But in the weeks since, the virus has spread rapidly across the country, with some local and state officials declaring public health emergencies.

Guest: Apoorva Mandavilli, a science and global health reporter for The New York Times.

Want more from The Daily? For one big idea on the news each week from our team, subscribe to our newsletter

Background reading: 

For more information on today’s episode, visit nytimes.com/thedaily. Transcripts of each episode will be made available by the next workday. 

Published 08/01
1
The Sunday Read: ‘Inside the Push to Diversify the Book Business’

For generations, America’s major publishers focused almost entirely on white readers. Now a new cadre of executives is trying to open up the industry.

The journalist Marcela Valdes spent a year reporting on what she described as “the problematic history of diversity in book publishing and the ways it has affected editors, authors and what you see (or don’t see) in bookstores.”

Interviewing more than 50 current and former book professionals, as well as authors, Ms. Valdes learned about the previous unsuccessful attempts to cultivate Black audiences, and considered the intricacies of an industry culture that still struggles to “overcome the clubby, white elitism it was born in.”

As one publishing executive puts it, the future of book publishing will be determined not only by its recent hires but also by how it answers this question: Instead of fighting over slices of a shrinking pie, can publishers work to make the readership bigger for everyone?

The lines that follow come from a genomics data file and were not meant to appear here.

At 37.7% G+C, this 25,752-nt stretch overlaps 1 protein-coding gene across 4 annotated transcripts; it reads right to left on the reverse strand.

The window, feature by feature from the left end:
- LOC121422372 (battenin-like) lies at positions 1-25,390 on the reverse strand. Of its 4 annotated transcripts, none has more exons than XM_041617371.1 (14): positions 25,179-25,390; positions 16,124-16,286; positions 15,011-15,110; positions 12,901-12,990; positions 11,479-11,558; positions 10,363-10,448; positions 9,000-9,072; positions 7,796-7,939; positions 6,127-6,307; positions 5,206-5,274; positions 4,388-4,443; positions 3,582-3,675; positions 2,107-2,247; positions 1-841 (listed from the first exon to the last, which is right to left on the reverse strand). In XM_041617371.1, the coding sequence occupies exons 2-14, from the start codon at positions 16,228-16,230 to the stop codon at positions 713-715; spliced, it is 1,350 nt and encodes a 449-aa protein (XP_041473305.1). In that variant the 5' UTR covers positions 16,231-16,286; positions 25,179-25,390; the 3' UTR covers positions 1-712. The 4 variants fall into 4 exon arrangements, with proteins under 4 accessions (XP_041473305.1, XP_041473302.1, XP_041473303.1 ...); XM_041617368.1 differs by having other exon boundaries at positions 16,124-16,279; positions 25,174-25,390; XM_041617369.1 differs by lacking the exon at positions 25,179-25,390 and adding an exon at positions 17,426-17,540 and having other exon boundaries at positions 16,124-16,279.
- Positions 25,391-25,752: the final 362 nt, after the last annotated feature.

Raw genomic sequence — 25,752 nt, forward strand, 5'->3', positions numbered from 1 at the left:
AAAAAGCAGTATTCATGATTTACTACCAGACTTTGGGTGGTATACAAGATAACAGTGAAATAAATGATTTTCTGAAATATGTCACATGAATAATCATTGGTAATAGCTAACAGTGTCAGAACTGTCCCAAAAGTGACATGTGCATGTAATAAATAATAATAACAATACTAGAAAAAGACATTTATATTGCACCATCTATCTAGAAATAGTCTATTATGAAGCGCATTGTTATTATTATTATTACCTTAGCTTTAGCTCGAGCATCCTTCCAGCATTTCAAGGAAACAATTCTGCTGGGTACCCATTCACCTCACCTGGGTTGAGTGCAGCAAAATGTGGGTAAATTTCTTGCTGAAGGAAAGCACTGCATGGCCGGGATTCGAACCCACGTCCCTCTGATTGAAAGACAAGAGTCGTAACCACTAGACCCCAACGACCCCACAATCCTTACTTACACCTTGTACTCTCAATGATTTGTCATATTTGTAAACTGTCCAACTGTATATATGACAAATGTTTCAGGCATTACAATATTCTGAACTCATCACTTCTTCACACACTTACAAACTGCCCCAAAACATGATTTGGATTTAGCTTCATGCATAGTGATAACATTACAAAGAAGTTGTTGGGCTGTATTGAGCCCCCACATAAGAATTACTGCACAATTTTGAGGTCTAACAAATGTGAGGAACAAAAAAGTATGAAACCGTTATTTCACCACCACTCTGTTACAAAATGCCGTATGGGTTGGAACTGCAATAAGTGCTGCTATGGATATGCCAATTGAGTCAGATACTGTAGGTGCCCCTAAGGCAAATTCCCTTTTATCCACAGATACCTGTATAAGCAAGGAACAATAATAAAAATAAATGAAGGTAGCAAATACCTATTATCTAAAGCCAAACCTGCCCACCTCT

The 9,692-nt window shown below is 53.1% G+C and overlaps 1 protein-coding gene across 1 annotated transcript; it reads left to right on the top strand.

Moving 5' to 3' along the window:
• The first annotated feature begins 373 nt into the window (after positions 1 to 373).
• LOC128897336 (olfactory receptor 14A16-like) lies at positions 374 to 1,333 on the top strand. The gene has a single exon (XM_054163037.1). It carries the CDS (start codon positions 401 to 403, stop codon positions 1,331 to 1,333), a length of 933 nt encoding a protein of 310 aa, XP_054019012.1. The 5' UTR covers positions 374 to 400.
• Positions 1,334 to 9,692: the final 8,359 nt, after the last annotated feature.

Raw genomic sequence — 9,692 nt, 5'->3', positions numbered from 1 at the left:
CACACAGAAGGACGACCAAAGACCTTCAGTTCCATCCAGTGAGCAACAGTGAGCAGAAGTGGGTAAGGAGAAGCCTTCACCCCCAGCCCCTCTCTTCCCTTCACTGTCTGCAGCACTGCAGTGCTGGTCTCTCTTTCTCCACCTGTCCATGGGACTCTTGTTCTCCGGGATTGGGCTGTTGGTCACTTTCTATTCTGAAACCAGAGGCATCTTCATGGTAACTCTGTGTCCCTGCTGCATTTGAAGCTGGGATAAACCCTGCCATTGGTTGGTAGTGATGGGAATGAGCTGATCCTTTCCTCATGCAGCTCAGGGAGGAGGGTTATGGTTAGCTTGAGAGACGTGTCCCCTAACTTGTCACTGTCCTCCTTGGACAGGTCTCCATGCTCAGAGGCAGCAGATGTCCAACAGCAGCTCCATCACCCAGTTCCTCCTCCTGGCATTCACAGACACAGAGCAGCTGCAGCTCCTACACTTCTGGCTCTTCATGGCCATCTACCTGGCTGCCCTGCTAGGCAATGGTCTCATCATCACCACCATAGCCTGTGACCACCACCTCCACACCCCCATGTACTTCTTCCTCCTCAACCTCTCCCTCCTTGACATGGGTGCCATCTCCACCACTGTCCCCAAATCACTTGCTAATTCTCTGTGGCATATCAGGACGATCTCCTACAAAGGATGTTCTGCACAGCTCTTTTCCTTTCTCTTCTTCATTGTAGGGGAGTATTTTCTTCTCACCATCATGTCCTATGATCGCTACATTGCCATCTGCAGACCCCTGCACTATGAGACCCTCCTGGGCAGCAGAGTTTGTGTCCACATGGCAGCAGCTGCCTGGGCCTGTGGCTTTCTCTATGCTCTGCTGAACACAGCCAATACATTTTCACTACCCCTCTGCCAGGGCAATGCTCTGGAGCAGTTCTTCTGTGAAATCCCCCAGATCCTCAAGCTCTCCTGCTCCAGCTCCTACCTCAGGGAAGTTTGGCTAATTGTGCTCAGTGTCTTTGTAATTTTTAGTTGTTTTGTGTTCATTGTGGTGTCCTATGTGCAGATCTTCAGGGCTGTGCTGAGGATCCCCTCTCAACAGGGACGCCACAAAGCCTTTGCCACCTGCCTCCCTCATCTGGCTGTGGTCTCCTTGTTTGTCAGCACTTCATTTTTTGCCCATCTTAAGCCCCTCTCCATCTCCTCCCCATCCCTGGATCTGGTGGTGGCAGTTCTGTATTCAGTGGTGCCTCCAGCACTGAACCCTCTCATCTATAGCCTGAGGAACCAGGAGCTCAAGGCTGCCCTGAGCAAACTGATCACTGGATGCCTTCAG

This story was written by Marcela Valdes and recorded by Audm. To hear more audio stories from publications like The New York Times, download Audm for iPhone or Android.

 

Published 07/31
1
The Rise of the Conservative Latina

For decades, Republicans have sought to make gains with a critical voting block: Latinos.

Last month, when Mayra Flores was elected to Congress from Texas, she finally showed them a way to gain that support. Today, we explore what her campaign tells us about the future of the Latino vote.

Guest: Jennifer Medina, a national reporter for The New York Times.

Want more from The Daily? For one big idea on the news each week from our team, subscribe to our newsletter

Background reading: 

For more information on today’s episode, visit nytimes.com/thedaily. Transcripts of each episode will be made available by the next workday. 

Published 07/29
1
How Expecting Inflation Can Actually Create More Inflation

To fight historic levels of inflation, the Federal Reserve this week, once again, raised interest rates, its most powerful weapon against rising prices.

The move was intended to slow demand, but there was also a psychological factor: If consumers become convinced that inflation is a permanent feature of the economy, that might become a self-fulfilling prophecy.

Guest: Jeanna Smialek, a correspondent covering the Federal Reserve and the economy for The New York Times.

Want more from The Daily? For one big idea on the news each week from our team, subscribe to our newsletter

Background reading: 

For more information on today’s episode, visit nytimes.com/thedaily. Transcripts of each episode will be made available by the next workday. 

Published 07/28
1
How Deshaun Watson Became the N.F.L.'s Biggest Scandal

This episode contains details of alleged sexual assault. 

In the past year, more than 20 women have accused the star N.F.L. quarterback Deshaun Watson of sexual misconduct.

Despite the allegations, Watson has signed one of the most lucrative contracts in the history of football, with the Cleveland Browns, and will take the field today for training camp.

Guest: Jenny Vrentas, a sports reporter for The New York Times.

Want more from The Daily? For one big idea on the news each week from our team, subscribe to our newsletter

Background reading: 

For more information on today’s episode, visit nytimes.com/thedaily. Transcripts of each episode will be made available by the next workday. 

Published 07/27